Occam's razor is a scientific principle that the explanation of a phenemonon should involve as few assumptions as possible. That the simplest explanation is probably the best explanation. That the simpler model is probably the better model. The more assumptions and intracacies you add, the more likely your explanations are inaccurate.
TA fails occam's razor. Have you ever read a GoodVibe chart? GV's blogs are enjoyable reading, but those charts are otherworldly in complexity. Sure, I understand the principle of "what goes up must come down", and that's true to a limited extent, but stock market investing involves no gravity. A rapid growth company can go up for twenty years if management is sound and stays ahead of the game. Sure, it will have dips here and there, how do you explain the future performance of the stock via very complex mathematical analysis of a chart that is based on trading patterns of individual investors who are buying into a company?
There is no direct line with TA. You are merely gauging market psychology and there's no realistic mathematical model to predict human psychology on a mass level when you can't read the future and don't know what stimuli humans will even interact with.
What if I use some TA that measures volume indicators. It tells me the stock is overbought. The next day, the company releases earnings and absolutely blows away expectations, earning $1 per share rather than $0.25. It's pretty easy for me to guess the psychological reaction to this news --- model or no model. But how would I have predicted that stimuli to begin with? The answer is, you wouldn't have if you were simply staring away at a chart.
Time is Money and TA is a Waste of Time
Don't get me wrong. I'm not claiming there's nothing useful about technical analysis. If I thought it was completely worthless, I wouldn't read GoodVibe's posts. I'm not even suggesting that I don't use some level of TA when investing. But I use TA at a very, very basic level. I look at the past stock charts for companies I'm interested in. I try to gauge market sentiment. I might even look at volume for a stock. But it takes me less than a minute to examine and analyze these items.
If I had to quantify it, I'd say that stock picks are based 98% on analysis of the fundamentals and 2% on technical analysis. I'm not saying that's a magic ratio. I'm simply saying that on a basic level, there's a foundation with which to stand on with fundamental analysis. My guess on the psychological element is simply a guess, which is why you have no foundation with TA. You are basically sticking your money on the roulette wheel and hoping for the best.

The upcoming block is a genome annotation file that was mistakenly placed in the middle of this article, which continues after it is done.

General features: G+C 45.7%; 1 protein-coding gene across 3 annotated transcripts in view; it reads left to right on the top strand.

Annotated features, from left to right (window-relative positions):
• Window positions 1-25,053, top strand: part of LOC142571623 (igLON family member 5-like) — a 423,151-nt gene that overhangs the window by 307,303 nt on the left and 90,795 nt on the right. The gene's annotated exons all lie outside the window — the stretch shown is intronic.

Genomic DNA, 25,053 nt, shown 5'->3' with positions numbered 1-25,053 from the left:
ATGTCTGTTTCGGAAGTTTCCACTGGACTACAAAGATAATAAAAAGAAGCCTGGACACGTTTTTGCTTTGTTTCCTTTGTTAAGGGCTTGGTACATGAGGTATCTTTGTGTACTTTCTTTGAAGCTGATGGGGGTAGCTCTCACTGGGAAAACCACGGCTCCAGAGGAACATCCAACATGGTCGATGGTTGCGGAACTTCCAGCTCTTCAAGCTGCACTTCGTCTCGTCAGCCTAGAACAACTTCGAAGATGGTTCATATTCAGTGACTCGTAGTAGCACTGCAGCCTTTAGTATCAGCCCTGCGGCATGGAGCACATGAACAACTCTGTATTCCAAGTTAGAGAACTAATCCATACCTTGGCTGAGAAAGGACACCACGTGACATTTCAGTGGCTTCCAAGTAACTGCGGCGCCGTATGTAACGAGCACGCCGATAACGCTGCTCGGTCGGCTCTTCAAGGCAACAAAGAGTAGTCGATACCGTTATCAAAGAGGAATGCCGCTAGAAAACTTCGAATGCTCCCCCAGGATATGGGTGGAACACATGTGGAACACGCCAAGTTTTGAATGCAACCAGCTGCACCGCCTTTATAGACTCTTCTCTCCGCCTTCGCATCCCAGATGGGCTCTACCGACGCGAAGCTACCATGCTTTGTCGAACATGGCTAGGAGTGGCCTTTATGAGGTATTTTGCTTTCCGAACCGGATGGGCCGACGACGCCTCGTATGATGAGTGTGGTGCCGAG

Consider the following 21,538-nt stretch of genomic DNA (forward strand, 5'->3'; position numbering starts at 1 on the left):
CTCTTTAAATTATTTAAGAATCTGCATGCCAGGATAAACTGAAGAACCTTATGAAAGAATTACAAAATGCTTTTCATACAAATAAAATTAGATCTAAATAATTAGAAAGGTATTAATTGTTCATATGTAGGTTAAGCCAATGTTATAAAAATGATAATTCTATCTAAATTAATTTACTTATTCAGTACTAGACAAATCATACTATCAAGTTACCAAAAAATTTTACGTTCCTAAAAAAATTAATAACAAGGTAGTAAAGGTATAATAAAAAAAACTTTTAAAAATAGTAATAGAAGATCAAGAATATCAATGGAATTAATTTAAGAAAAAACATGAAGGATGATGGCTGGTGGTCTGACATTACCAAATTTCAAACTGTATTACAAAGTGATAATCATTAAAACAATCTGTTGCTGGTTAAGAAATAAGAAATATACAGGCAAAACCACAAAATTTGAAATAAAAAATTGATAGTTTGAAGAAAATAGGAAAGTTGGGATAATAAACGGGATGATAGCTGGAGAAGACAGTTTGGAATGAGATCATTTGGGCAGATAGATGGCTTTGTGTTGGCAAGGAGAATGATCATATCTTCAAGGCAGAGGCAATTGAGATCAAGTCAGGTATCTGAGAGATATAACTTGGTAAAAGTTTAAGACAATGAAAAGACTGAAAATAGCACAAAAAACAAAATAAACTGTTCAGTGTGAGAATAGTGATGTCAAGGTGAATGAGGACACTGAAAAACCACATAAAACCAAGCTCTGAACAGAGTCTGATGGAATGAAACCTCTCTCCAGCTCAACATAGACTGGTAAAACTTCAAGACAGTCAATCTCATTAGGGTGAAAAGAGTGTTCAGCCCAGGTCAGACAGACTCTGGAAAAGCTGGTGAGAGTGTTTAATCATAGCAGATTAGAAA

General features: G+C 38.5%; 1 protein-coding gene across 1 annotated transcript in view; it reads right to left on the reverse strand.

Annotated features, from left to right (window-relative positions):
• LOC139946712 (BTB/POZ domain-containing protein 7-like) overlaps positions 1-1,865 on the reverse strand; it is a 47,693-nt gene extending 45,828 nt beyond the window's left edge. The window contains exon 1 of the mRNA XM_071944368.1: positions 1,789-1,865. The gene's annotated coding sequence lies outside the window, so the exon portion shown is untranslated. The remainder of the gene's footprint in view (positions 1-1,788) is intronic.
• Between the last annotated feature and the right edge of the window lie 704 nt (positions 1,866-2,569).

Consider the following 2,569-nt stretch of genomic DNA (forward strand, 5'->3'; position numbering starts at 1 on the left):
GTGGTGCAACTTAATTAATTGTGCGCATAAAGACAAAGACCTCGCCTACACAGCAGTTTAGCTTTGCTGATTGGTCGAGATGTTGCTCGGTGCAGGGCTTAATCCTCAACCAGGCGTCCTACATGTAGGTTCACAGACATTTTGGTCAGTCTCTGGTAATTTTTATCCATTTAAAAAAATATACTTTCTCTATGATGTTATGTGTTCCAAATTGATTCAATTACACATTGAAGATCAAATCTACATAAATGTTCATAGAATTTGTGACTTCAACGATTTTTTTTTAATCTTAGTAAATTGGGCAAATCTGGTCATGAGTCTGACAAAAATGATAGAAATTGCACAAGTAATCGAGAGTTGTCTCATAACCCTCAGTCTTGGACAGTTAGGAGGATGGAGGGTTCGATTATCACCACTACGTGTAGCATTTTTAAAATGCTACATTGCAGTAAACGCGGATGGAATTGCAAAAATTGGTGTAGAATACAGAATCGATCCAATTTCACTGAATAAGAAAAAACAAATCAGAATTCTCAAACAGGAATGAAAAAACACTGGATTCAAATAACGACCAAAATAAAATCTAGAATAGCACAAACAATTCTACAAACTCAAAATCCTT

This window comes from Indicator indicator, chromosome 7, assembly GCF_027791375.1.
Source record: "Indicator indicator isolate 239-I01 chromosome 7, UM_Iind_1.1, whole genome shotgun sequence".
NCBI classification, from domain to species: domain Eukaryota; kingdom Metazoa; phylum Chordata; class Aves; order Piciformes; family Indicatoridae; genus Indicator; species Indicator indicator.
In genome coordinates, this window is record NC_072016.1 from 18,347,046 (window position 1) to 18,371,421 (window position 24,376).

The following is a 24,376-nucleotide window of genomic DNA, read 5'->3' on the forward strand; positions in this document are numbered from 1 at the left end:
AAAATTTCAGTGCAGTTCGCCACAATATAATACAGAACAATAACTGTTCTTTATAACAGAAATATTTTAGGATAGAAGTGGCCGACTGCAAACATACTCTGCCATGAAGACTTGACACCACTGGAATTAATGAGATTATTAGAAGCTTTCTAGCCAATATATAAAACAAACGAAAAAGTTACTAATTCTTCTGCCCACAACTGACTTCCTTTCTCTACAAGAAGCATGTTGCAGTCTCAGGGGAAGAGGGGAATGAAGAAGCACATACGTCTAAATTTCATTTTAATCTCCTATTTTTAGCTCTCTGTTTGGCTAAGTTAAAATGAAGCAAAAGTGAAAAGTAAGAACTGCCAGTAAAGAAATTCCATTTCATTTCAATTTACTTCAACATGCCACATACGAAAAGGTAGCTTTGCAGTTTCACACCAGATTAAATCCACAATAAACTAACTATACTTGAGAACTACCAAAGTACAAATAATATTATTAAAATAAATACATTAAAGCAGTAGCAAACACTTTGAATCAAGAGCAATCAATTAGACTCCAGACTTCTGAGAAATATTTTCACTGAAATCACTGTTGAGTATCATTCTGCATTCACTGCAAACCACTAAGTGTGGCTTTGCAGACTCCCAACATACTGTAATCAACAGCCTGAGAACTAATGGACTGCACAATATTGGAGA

More importantly, I'm probably not going to do a significantly better job analyzing those technical trends with extremely complex mathematical models and charts than I would in one minute from examining the technical data. I can see when the price chart has a line rocketing upwards or one plummetting downards. I can see when volume is high. I don't need any complex analysis to uncover that.
The bottom line however is that if I buy a company at a certain price and I'm "wrong" about its prospects, I still might make a reasonable return if I bought in with a margin of safety based on the fundamentals. If I buy a stock based solely on a prediction of whether it will go up or down based on a reading of a chart, there is no protection. For all I know, that stock go lose 100% of its value or gain 500% in the next few months.
For this reason, complex TA like EWP is simply a waste of time. The chart has no relation to the underlying fundamentals driving the company. Your time would be better spent analyzing those fundamentals rather than trying to guess at which direction the stock will move. Time is money and complex TA is a waste of time.
TA is Astrology
I'll admit that TA might have a more solid footing than astrology. But not by much. And the two seem function remarkably similiarly.
Humans are very good at convincing themselves things work sometimes, even when there's no real rationale as to why it would and basic logic would suggest that it doesn't. You can't accurately predict the future of a stock any more by reading a chart than you can predict the future of your own life from a deck of tarot cards. If you could, you'd be a billionaire by now.
If a "model" beats the market 60% of the time, what's to suggest that the practitioner didn't throw some fundamental analysis or plain ole' common sense into the analysis? How could one show that the extra 10% was solely due to the success of the TA. If TA really works, shouldn't there be someone who has near 90% accuracy with it?
Ok, I realize that there aren't fundamental-based investors with 90% accuracy either, but once again, this goes back to the foundation. You *know* the fundamentals provide a look at the foundation of a company with a reasonable level of certainty. There is of course, fraud, but even that can be better predicted by finding "red flags" in the financial statements. How do you know with any level of certainty that (a) charts provide realistic models of human behavior, (b) the charts themselves aren't distorted by poor fundamental analysis by investors, and (c) complex human behavior can be predicted by mathematical analysis of the charts?
With TA, sometimes people win over the short-term, but over the long-term, TA does not allow one to consistently outperform. Instead, practitioners simply convince themselves that their readings were correct (even if it takes weeks for them to play out) and they gloss over the failures. In that sense, TA is very much like astrology. The best practitioners of TA happen to be the most ambiguous.
For whatever reason, I've noticed that TA'ers seem to be more emotional about criticisms of their models. This has actually solidified my belief that it is basically astrology. If someone criticizes my analysis of a stock respectfully, I don't get offended. Oftentimes, I'm happy they gave me additional perspective. So based on my past indictators of reactions of TA'ers, I fully expect to be attacked here. So attack away. ;)